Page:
In New Jersey, different laws are governing this type of adoption. There are legal issues that must be addressed. Therefore, hiring an adoption attorney is vital to ensure the adoption is finalized in court in the best interest of all involved.
Stepparent and Second-Parent Adoption
In many cases, it’s a stepparent’s wish to become the legal parent. There are NJ laws put in place for this to happen. Before the stepparent adoption can be granted, the parental rights of the child’s birth parent who is not the stepparent’s spouse must be terminated. This is when it becomes necessary to hire an adoption attorney because the courts will need to be involved. A judge will evaluate the biological parent’s history with the child financially and quality time spent together.
When two people live together and are not married, and the second-partner wants to adopt the child, this is considered, second-parent adoption. The first parent does not need to terminate their parental rights. As in a stepparent adoption, a second parent adoption does not terminate the parental rights of the original parent.
When the birth parent or parents cannot perform their parental obligations, a relative, such as a grandparent and an aunt or uncle, may want to adopt the child or children. If both parents agree to forgo their parental rights, the relative adoption can be straightforward, and the process can be relatively easy. When one or both birth parents are unwilling to surrender their parental rights, it is time to call an adoption attorney. An agency with experience can often get their rights terminated without their voluntary surrender.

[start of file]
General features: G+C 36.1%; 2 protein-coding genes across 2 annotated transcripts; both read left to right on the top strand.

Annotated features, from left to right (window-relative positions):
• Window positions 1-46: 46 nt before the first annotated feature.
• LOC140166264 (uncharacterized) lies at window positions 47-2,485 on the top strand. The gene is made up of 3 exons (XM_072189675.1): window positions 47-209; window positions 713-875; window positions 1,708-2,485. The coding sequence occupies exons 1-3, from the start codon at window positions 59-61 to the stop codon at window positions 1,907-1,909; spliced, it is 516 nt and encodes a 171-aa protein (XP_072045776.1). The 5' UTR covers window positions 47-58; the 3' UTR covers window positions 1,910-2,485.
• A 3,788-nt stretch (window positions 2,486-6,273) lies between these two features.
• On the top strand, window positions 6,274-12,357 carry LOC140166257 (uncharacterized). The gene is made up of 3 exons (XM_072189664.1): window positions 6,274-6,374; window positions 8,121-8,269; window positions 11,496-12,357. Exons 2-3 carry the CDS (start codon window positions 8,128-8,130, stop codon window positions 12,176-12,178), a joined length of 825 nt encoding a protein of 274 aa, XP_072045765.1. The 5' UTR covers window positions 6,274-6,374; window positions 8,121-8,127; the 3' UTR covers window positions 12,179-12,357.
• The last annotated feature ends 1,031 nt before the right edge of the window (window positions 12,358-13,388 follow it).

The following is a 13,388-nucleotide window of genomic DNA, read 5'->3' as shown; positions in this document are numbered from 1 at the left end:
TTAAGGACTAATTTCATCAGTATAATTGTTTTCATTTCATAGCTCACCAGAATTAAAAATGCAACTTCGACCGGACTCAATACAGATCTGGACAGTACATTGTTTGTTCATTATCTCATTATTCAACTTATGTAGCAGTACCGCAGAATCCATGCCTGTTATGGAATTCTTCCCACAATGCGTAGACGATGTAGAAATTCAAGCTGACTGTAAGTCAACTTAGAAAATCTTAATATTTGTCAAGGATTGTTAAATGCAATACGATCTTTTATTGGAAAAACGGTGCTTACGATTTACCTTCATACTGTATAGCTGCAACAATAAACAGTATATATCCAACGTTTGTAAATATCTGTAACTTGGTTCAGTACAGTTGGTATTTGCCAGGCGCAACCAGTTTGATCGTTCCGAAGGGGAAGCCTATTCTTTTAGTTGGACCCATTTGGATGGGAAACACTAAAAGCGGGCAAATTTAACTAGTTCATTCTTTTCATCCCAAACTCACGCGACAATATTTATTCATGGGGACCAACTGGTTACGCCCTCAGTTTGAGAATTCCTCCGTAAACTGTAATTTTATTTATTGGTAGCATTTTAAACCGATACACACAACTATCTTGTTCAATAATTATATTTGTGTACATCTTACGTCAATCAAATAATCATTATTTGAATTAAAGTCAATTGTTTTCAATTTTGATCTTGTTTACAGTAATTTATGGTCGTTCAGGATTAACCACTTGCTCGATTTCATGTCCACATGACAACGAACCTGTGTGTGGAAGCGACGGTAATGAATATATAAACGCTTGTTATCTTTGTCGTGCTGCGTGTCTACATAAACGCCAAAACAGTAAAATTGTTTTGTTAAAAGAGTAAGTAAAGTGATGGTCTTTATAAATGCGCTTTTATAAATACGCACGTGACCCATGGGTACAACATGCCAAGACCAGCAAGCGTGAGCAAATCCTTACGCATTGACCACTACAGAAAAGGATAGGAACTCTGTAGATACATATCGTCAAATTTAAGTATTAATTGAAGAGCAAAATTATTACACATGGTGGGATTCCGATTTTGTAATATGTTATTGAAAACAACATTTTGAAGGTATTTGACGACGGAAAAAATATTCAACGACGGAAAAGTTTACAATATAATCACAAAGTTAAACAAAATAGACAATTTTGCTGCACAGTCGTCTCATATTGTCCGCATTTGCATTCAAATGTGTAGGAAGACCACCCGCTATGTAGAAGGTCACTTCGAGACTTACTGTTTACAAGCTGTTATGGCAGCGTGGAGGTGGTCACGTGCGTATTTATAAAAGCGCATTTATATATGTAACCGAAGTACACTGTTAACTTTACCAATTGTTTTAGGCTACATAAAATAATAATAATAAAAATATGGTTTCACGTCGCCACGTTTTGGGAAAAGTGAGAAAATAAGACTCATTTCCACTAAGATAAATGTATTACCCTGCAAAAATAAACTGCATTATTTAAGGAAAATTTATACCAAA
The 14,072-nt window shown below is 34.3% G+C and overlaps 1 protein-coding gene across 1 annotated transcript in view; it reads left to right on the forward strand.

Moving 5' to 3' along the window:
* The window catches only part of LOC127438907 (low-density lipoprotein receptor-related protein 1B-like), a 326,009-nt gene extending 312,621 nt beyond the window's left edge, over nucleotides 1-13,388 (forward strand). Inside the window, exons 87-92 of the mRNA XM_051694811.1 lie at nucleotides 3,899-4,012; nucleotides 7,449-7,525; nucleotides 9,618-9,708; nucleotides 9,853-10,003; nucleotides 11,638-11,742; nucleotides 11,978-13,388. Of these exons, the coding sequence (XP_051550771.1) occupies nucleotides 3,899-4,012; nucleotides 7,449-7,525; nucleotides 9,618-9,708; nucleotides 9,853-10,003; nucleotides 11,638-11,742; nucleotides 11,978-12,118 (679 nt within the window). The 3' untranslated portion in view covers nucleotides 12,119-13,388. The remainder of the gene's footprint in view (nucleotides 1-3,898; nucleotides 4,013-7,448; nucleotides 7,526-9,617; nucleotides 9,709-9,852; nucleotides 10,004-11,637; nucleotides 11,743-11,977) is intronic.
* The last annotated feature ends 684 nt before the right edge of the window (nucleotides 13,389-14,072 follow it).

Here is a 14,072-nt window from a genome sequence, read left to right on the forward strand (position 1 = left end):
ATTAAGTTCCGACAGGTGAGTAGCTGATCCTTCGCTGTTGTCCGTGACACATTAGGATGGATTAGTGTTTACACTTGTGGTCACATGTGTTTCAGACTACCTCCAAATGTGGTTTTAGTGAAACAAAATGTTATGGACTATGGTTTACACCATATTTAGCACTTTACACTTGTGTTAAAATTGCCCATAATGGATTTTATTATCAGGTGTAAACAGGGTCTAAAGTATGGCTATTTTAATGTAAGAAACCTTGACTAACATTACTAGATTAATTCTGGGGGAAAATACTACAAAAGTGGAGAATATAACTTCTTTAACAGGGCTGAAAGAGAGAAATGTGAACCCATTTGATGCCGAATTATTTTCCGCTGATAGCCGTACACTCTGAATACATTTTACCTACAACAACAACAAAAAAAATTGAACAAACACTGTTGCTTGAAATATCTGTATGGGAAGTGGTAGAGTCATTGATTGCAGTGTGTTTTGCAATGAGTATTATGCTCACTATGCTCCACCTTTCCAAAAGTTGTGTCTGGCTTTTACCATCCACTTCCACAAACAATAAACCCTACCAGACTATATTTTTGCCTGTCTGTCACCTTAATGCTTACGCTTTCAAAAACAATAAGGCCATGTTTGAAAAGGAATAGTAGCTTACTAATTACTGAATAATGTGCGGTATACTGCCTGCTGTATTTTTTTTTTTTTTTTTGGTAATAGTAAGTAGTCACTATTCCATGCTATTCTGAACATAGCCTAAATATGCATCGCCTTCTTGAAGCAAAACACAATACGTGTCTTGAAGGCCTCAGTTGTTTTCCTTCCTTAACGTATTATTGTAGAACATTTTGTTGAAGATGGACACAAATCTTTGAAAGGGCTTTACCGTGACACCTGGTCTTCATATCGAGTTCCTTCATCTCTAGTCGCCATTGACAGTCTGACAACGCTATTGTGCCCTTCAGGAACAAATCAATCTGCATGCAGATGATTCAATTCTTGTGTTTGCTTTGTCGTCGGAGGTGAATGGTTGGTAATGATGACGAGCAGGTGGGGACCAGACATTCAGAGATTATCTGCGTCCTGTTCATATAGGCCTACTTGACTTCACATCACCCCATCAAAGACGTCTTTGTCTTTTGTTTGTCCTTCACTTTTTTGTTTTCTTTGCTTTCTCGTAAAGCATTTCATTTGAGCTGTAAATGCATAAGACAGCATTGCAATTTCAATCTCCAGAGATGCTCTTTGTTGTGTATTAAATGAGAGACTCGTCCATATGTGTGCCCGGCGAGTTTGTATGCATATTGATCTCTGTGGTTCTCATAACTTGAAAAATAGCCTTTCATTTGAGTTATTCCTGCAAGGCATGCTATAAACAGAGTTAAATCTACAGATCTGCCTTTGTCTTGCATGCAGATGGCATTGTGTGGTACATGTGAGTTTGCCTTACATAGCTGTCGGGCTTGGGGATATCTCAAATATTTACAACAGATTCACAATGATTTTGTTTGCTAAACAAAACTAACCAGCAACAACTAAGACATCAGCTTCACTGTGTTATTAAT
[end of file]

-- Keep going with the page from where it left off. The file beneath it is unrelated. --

What Type of Adoption is Best For You?
An attorney with expertise in adoptions will be able to help you decide what type is best for you and help you navigate the process.
If you are adopting through an agency, a home study will be required. A home study ensures that the parents have a safe and healthy home environment to offer the child. A home study typically includes interviews with both parents and anyone else who lives in the home, interviews with references, an inspection of the home, and verification of income, employment, and other personal data.
Home studies will usually be conducted at the beginning of the process, and you must have an approved home study before you are considered for the placement of a child. An adoption attorney can help you prepare for these interviews as well as prepare your home for an investigator to visit.
Placement and Finalizing the Adoption
Adoption in NJ and placement of a child may take months, depending on which type of adoption you choose. If you want a child of a certain age, particularly a baby, you may be waiting longer. Birth mothers or birth parents typically select the adoptive parents in an agency adoption.
Once a child is placed with you, a court process must be completed for the adoption to become official. NJ adoption laws stipulate that birth parents cannot surrender a baby to an agency until 72 hours have passed after birth. Once they surrender the child, they cannot change their minds as long as they follow the appropriate procedures.
Hire an Attorney to Handle You Adoption in NJ
Adoption in NJ and all other states can be complex. It is a time-consuming process and requires strong attention to detail and an understanding of state laws and regulations surrounding adoption.
If you are considering adoption in NJ, contact the attorneys at Dalena & Bosch. Our New Jersey attorneys are experienced in all family law matters and can help you navigate the adoption process no matter which type of adoption you choose. Contact us today to schedule a free case consultation.